A pelvic CAT scan is a diagnostic test that doctors use to discover potential medical problems. In men, the pelvic CAT scan can reveal troubles with the prostate gland and the seminal vesicles--the glands that produce semen. In women, a pelvic CAT scan can check the uterus, ovaries and Fallopian tubes for anything wrong. CT itself stands for computed topography, and the procedure combines X-rays and computers to produce an image of the interior of the body.
A typical CAT scanner is a machine resembling a large box with a tunnel in the centre of it. The patient lies on an examination table that slides in and out of the tunnel. X-ray tubes and X-ray detectors rotate about the patient while the computer that processes the image is in a separate room altogether, complete with a monitor and a technician who operates the machinery and closely monitors the pelvic CAT scan.
The pelvic CAT scan works like other CAT scans. The X-rays and electronic X-ray detectors spin around you as the exam table with you on it moves through the machine. A computer program creates a two-dimensional cross-section picture of your pelvic region, which the technician views on a monitor. The computer actually takes many pictures of slices of your body and then reassembles them into a picture.
The CAT scan of the pelvic region requires that the patient drink no less than 2 cups of what is known as contrast material. This material contains iodine, which helps produce much sharper pictures of the area being scanned. You will need to drink the contrast material at least an hour before the CAT scan, and then you will drink at least one more cup right before the scan. In some cases, a contrast material enema is given while you are actually on the exam table; this procedure allows a better view of the rectum and colon. The ingestion of the contrast material is often the most unpleasant part of a pelvic CAT scan, which normally takes 30 minutes or less to complete.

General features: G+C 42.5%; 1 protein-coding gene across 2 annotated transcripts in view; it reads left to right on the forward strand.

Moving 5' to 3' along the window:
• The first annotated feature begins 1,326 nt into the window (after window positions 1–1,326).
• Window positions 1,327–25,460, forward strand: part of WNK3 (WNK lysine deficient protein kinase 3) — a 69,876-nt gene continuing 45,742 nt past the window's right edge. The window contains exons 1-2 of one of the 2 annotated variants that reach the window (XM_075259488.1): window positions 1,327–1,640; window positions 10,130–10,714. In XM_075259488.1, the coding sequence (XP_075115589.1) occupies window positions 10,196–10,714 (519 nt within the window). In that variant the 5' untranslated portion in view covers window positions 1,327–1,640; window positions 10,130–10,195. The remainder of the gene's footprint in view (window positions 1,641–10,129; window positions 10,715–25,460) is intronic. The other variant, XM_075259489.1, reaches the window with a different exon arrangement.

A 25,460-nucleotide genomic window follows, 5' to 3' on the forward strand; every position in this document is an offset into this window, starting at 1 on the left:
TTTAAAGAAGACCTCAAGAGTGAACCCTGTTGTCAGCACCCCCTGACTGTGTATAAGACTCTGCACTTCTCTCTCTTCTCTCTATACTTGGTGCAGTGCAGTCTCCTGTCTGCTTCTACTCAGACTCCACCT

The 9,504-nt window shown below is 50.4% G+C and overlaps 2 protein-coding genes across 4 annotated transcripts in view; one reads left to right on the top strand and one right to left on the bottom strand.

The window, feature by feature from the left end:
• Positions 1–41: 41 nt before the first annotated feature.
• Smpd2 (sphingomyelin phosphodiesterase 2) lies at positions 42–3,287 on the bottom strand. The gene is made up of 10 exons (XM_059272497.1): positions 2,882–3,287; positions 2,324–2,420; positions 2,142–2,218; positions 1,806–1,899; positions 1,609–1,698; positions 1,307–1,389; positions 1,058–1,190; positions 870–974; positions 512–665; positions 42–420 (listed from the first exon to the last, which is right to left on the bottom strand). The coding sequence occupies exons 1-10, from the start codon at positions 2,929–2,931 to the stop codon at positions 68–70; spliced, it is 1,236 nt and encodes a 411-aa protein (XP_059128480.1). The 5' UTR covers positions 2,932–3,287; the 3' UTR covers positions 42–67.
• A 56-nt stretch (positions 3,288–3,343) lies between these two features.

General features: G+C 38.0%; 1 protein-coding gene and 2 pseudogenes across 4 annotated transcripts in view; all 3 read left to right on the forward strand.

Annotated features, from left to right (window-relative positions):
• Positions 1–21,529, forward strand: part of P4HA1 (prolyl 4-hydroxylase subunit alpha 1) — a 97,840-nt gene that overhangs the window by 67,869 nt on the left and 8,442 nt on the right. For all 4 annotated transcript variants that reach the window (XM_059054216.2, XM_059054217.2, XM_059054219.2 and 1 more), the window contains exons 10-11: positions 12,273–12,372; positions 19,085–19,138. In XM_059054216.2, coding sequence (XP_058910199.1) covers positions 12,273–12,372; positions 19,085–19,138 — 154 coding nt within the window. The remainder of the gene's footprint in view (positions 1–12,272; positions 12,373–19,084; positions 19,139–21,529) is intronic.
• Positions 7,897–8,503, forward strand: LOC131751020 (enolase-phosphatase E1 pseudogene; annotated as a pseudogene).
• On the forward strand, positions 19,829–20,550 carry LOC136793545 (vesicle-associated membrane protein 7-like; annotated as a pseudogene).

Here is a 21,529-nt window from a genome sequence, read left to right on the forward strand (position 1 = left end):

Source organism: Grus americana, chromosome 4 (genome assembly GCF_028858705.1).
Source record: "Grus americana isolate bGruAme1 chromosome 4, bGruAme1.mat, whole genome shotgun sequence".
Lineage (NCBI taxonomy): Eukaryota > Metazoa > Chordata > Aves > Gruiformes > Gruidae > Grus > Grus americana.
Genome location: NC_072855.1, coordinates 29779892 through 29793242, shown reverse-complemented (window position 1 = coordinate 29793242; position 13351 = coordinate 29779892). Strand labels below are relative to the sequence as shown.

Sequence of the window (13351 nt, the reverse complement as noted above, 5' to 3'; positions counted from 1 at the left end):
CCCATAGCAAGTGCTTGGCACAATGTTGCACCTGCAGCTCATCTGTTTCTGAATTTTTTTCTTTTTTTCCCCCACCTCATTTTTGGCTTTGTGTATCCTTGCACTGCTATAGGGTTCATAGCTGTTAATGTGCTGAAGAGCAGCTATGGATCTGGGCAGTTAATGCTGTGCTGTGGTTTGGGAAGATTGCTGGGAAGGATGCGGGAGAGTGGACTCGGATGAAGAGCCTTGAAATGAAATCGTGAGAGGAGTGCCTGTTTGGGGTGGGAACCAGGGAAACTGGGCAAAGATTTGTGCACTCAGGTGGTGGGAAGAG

A pelvic CAT scan is a pain-free experience and very accurate. Bones, soft tissues and blood vessels can all be imaged at once, and a CAT scan is not as sensitive to the potential movement of a patient as other procedures. Patients with implants can receive a pelvic CAT scan, and no radiation stays inside the patient's body afterward. This type of scan can quickly reveal what's wrong in many instances and allow a diagnosis to be made.
It is a good idea to wear clothing such as sweatpants and T-shirts to a pelvic CAT scan. They do not contain metal such as buttons or zippers, meaning most of the time you will not have to change into a hospital gown. Leave your jewellery at home, and objects such as glasses and dentures must be removed before the scan. You cannot eat or drink for many hours before a pelvic CAT scan, and if you have any medical conditions that could interact with the contrast material, you must let the technician know. The best way to drink the contrast material, if there is one, is to do so all at once.